Directed by Tim Whelan; produced by Nat Holt
In 1866 Indiana, the Reno brothers take advantage of the upheaval of the late Civil War to go on a crime spree, robbing banks and treasury offices with impunity, protected by corrupt officials in their town and county. Along with neighbouring law enforcement officials, a national detective agency has become involved, sending one of its top operators (Kenneth Tobey) to the scene, along with a new man, a former Confederate States intelligence agent (Randolph Scott). It doesn’t take long before their investigation turns violent.
Rage at Dawn is a bit of a departure for Randolph Scott, in several ways. Firstly, it is based on real people and events. Though highly fictionalised, this is a true story. The action is condensed and the time-line re-written drastically. Secondly, Scott does not appear for some while, the setting and situation being laid out before the viewer initially. Thirdly, its conclusion is not the normal one for a western.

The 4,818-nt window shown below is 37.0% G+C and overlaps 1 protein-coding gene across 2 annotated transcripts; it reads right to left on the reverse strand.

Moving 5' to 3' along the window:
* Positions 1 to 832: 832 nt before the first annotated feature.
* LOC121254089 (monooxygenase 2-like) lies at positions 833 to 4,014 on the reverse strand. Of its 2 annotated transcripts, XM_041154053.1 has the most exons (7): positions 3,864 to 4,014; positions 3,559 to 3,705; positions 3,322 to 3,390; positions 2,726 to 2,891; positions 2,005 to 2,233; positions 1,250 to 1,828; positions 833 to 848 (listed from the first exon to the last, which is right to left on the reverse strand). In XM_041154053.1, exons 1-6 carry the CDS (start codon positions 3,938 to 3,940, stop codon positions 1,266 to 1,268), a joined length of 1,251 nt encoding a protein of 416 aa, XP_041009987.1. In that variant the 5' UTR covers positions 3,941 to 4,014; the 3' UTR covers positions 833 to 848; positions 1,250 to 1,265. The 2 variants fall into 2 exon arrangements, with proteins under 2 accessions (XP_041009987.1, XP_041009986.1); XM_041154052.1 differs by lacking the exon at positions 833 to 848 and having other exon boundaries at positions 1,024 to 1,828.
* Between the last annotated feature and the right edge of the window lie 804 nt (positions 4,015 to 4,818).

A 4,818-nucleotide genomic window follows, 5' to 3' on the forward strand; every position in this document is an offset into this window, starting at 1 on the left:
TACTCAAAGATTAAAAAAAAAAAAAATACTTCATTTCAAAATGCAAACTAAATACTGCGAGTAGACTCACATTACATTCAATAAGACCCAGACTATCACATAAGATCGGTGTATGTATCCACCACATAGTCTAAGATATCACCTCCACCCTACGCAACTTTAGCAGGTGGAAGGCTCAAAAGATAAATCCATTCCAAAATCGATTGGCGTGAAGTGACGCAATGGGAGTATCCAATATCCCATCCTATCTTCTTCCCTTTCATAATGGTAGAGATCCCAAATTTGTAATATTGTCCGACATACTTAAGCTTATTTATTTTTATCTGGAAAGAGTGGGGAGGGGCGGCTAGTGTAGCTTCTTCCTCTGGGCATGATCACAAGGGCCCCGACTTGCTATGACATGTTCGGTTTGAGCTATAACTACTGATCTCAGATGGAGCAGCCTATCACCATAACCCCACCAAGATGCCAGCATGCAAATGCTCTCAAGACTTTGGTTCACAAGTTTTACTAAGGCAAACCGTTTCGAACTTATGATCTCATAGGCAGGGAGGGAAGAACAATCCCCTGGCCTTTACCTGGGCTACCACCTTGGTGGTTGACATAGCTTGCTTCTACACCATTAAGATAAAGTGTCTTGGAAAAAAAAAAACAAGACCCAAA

Unfortunately, these novel elements don’t make for a superior film. Scott is as dependable a western star as John Wayne, and more likeable. He is, however, let down by the writing and the production here.
The story is set in southern Indiana, an unusual location for a western (in this case, it may be termed a ‘mid-western’) but the movie was filmed in California (in an early scene, the latter’s flag may be viewed on a flag-pole in the background). Consequently, though the scenery is rather different than in many westerns - a more treed and less barren landscape - it does not look anything like southern Indiana. Most of the Renos met their fates before the end of the 1860s, yet the firearms used are those of the 1870s and ‘80s.
The story is adequate, but hardly delves deeply into the subject. For instance, who hired the ‘Peterson’ (read ‘Pinkerton’) Detective Agency to gather evidence against the Renos? The company would hardly have expended lives and money on their own account. Why were the Renos criminals? What made them turn to robbery and murder? Motivation in the film is light.
The action is decent, and the acting is good, especially among the minor players. But these aren’t enough to compensate for average writing and what must be termed lazy production. Scott is better served in the several movies he made with Budd Boetticher in the director’s chair, with Burt Kennedy writing the script. Check out one of these in preference to Rage at Dawn.